Princes of the Universe

From Wikipedia, the free encyclopedia
Jump to: navigation, search
"Princes of the Universe"
Single by Queen
from the album A Kind of Magic
B-side A Dozen Red Roses for My Darling"
"Who Wants to Live Forever" (Japan)
"Gimme the Prize (Kurgan's Theme)" (Australia)
"Was It All Worth It" (2000 Dutch CD Single)
Released 12 March 1986 (US, Canada, Australia, New Zealand; Japan)
Format Vinyl record (7")
Recorded 1985 – 1986
Genre Heavy metal[1]
Length 3:32
Label Capitol, EMI
Writer(s) Freddie Mercury
Producer(s) Queen and Reinhold Mack
Queen singles chronology
"A Kind of Magic"
"Princes of the Universe"
"One Year of Love"

"Princes of the Universe" is a song written by Freddie Mercury and performed by Queen. The song was written for the soundtrack of the movie Highlander and released on the A Kind of Magic album in 1986.[2]


"Princes of the Universe", written for Highlander, is the only song on the album for which Mercury receives sole credit. Later, it was also used as the theme song for Highlander: The Series.[3] The song was never released as a single in the United Kingdom; and, while it never truly charted, it is considered a cult favourite because of its relation to the film. In the movie, the guitar solo in the beginning is deleted.

The lyrics are from the perspective of the immortals, about the state of being immortal, the superiority it gives them to normal humans, and the test that they all always have to face because of this. The lyrics can also be interpreted as regarding Queen themselves: "People talk about you, people say you've had your day / I'm a man that will go far, find the moon and reach for the stars." The song "Who Wants to Live Forever" is the foil of this song, and features in the film.[4]

Music video[edit]

The music video was directed by Russell Mulcahy on 14th February 1986 at Elstree Studios, London, and was shot on the Silvercup rooftop stage used for the film, featuring a sword fight between Connor MacLeod (Christopher Lambert) and Freddie Mercury (wielding his trademark bottomless mic stand instead of a sword) intercut with scenes from the movie. During the video, guitarist Brian May appears without his Red Special, but instead with a white Washburn RR11V. The video was actually played quite a bit on music video stations (in the US) when this single came out, despite not charting. Up until its eventual release on Greatest Flix III (VHS, 1999) and Greatest Video Hits 2 (DVD, 2003), it was rarely seen by fans outside North America, elevating its possession to collector's item status.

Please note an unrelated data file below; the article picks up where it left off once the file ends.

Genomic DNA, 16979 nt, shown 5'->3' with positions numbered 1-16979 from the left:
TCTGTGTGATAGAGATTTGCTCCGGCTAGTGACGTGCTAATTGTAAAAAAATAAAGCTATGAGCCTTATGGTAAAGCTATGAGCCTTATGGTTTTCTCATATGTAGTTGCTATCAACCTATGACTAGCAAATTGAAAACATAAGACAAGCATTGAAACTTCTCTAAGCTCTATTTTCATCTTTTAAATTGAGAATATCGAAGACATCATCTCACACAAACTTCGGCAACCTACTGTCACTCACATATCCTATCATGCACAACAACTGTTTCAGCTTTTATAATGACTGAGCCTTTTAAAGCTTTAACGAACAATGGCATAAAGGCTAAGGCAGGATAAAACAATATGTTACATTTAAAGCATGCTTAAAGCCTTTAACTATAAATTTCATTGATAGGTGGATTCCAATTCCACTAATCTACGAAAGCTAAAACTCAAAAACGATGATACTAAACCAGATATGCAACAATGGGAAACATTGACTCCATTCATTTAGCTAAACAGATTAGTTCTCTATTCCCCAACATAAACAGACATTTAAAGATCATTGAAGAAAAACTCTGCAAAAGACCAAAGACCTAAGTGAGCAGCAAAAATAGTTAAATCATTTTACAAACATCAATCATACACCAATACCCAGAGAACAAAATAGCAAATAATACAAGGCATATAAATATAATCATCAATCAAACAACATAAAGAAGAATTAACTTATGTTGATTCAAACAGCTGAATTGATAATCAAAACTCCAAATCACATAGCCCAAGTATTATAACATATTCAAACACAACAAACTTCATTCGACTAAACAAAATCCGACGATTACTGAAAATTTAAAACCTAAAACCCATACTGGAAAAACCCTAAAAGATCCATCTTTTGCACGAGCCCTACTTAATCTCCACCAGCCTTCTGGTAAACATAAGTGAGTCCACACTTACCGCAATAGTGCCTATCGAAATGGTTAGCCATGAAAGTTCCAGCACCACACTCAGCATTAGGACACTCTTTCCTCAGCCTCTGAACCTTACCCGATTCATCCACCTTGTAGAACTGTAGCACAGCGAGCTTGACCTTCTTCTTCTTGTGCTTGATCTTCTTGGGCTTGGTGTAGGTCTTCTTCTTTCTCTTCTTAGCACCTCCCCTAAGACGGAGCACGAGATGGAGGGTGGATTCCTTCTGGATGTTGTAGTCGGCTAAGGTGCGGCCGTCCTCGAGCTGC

Connection to He-Man and the Masters of the Universe[edit]

Originally the song was called Masters Of The Universe. Freddie Mercury had been staying with Reinhold Mack's Family in Munich and Mack's son was watching He-Man and playing with the Toys. Freddie had long wanted to use Masters of the Universe as a Song Title since the early days of Queen. Queen's manager Jim Beach approached Filmation about possibly using the song in the Cartoon - but Mattel Toys rejected the idea due to a Motion Picture Adaptation being in progress. Eventually when the Highlander producers commissioned Queen for the Soundtrack, Freddie developed the song into Princes Of The Universe.


  1. ^ A Kind of Magic review. The Times. 21 June 1986. Archived at
  2. ^ Freestone, Peter (2001) Freddie Mercury: an intimate memoir by the man who knew him best p.96.Omnibus Press, Retrieved 22 January 2011
  3. ^ Bartkowiak, Mathew J. (2010) Sounds of the Future: Essays on Music in Science Fiction Film p.19. Retrieved 22 January 2011
  4. ^ Who Wants To Live Forever

External links[edit]